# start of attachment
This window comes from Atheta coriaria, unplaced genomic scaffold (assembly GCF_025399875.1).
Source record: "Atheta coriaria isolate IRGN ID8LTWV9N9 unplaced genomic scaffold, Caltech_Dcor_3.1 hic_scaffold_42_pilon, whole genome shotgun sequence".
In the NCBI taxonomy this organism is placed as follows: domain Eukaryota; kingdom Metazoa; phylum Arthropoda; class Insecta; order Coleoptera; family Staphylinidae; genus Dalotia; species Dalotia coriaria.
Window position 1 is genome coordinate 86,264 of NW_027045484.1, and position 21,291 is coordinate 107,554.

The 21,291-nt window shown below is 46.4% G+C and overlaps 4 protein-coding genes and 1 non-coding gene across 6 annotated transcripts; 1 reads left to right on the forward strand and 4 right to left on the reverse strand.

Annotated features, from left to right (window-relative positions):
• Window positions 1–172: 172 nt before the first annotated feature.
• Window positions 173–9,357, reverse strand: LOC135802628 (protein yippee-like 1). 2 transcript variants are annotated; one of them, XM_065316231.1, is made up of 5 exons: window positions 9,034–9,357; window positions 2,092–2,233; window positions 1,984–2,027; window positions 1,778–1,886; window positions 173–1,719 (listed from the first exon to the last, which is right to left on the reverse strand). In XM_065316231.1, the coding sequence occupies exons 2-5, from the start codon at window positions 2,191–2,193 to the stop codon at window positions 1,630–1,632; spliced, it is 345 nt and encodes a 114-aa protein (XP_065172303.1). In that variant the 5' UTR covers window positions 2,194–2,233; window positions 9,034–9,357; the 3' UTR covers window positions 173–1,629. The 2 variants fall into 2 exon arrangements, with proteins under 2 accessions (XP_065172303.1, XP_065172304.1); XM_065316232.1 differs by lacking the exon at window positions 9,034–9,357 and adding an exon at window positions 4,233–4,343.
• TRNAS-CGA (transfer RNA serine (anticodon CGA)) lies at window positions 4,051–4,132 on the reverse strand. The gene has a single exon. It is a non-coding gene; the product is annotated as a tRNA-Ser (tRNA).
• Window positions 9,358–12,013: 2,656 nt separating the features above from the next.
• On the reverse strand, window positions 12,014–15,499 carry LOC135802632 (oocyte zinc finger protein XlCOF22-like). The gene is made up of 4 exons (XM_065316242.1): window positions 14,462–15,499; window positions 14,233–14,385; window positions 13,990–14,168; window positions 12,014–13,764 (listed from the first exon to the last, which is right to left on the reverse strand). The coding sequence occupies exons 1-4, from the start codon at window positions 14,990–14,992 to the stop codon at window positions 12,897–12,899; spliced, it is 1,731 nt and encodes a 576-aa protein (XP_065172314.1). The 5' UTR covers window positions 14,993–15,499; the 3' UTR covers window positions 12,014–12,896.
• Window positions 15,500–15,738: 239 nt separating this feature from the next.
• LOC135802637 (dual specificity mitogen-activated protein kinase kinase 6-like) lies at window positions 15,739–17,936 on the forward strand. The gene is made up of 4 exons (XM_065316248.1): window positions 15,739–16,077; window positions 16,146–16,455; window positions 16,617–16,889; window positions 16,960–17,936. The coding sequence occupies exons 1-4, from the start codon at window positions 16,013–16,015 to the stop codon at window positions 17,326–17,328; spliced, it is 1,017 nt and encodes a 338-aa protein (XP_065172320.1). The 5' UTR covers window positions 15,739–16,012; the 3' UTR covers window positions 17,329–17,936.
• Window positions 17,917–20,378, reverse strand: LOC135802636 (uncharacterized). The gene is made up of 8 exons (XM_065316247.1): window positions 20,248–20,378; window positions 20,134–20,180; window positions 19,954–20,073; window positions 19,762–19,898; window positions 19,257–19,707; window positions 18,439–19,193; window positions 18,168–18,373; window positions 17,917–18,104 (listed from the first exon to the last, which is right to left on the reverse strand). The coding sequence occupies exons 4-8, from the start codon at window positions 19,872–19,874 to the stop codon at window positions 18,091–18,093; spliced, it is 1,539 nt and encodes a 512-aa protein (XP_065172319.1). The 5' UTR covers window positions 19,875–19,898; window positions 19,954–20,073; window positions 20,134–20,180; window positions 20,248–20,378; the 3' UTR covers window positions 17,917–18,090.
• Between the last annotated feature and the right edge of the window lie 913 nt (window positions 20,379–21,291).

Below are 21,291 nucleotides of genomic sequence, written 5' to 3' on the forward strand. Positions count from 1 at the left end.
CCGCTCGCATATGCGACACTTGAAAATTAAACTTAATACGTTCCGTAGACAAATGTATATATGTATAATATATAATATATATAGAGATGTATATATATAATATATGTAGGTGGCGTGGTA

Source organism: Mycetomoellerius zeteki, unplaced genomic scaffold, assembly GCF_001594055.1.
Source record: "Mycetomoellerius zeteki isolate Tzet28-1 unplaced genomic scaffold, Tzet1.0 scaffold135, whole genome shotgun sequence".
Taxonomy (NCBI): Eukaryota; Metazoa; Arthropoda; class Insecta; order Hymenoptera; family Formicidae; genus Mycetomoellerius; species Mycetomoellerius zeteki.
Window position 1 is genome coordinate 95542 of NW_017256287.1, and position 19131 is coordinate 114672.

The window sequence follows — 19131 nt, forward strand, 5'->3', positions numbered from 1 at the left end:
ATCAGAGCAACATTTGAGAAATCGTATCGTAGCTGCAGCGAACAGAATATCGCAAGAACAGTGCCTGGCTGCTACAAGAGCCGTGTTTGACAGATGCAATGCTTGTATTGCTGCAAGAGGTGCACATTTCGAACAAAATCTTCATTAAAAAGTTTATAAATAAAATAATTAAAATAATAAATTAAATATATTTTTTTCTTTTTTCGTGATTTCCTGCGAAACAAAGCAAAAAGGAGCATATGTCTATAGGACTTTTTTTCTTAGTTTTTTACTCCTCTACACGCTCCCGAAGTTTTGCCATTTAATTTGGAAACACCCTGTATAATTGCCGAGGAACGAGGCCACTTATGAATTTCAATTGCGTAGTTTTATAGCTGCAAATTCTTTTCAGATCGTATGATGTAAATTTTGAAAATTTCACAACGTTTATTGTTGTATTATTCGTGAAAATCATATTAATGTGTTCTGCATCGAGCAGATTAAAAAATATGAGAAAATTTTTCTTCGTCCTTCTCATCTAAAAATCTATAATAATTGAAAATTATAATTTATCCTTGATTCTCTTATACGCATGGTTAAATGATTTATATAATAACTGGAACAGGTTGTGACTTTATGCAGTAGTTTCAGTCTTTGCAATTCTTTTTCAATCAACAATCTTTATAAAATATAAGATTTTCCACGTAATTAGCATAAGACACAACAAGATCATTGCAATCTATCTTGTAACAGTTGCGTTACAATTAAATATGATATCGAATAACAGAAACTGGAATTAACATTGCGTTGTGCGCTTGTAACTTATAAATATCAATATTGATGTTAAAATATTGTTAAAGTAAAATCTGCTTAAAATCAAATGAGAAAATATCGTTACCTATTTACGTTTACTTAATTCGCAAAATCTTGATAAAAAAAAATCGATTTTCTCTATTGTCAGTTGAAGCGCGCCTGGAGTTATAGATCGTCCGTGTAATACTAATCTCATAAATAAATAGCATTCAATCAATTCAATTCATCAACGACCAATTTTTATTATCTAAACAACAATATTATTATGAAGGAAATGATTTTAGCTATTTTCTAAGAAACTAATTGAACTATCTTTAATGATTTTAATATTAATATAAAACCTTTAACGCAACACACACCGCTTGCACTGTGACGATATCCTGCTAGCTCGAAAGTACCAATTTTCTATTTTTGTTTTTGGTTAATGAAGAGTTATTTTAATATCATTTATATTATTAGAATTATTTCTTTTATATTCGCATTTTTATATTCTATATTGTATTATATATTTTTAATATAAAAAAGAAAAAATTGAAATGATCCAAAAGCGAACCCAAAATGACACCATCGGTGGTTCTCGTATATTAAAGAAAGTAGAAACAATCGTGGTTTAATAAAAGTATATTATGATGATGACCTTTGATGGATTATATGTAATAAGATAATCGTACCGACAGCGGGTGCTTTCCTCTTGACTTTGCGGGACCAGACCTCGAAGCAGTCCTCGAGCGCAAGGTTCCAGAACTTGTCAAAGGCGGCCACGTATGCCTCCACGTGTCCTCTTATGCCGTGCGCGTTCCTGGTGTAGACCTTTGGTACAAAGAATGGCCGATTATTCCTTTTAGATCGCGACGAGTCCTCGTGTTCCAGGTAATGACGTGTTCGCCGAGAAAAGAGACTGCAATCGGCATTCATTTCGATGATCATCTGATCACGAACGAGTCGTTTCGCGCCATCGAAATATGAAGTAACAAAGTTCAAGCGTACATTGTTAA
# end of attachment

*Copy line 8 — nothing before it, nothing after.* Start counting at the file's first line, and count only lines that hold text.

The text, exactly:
• Window positions 173–9,357, reverse strand: LOC135802628 (protein yippee-like 1). 2 transcript variants are annotated; one of them, XM_065316231.1, is made up of 5 exons: window positions 9,034–9,357; window positions 2,092–2,233; window positions 1,984–2,027; window positions 1,778–1,886; window positions 173–1,719 (listed from the first exon to the last, which is right to left on the reverse strand). In XM_065316231.1, the coding sequence occupies exons 2-5, from the start codon at window positions 2,191–2,193 to the stop codon at window positions 1,630–1,632; spliced, it is 345 nt and encodes a 114-aa protein (XP_065172303.1). In that variant the 5' UTR covers window positions 2,194–2,233; window positions 9,034–9,357; the 3' UTR covers window positions 173–1,629. The 2 variants fall into 2 exon arrangements, with proteins under 2 accessions (XP_065172303.1, XP_065172304.1); XM_065316232.1 differs by lacking the exon at window positions 9,034–9,357 and adding an exon at window positions 4,233–4,343.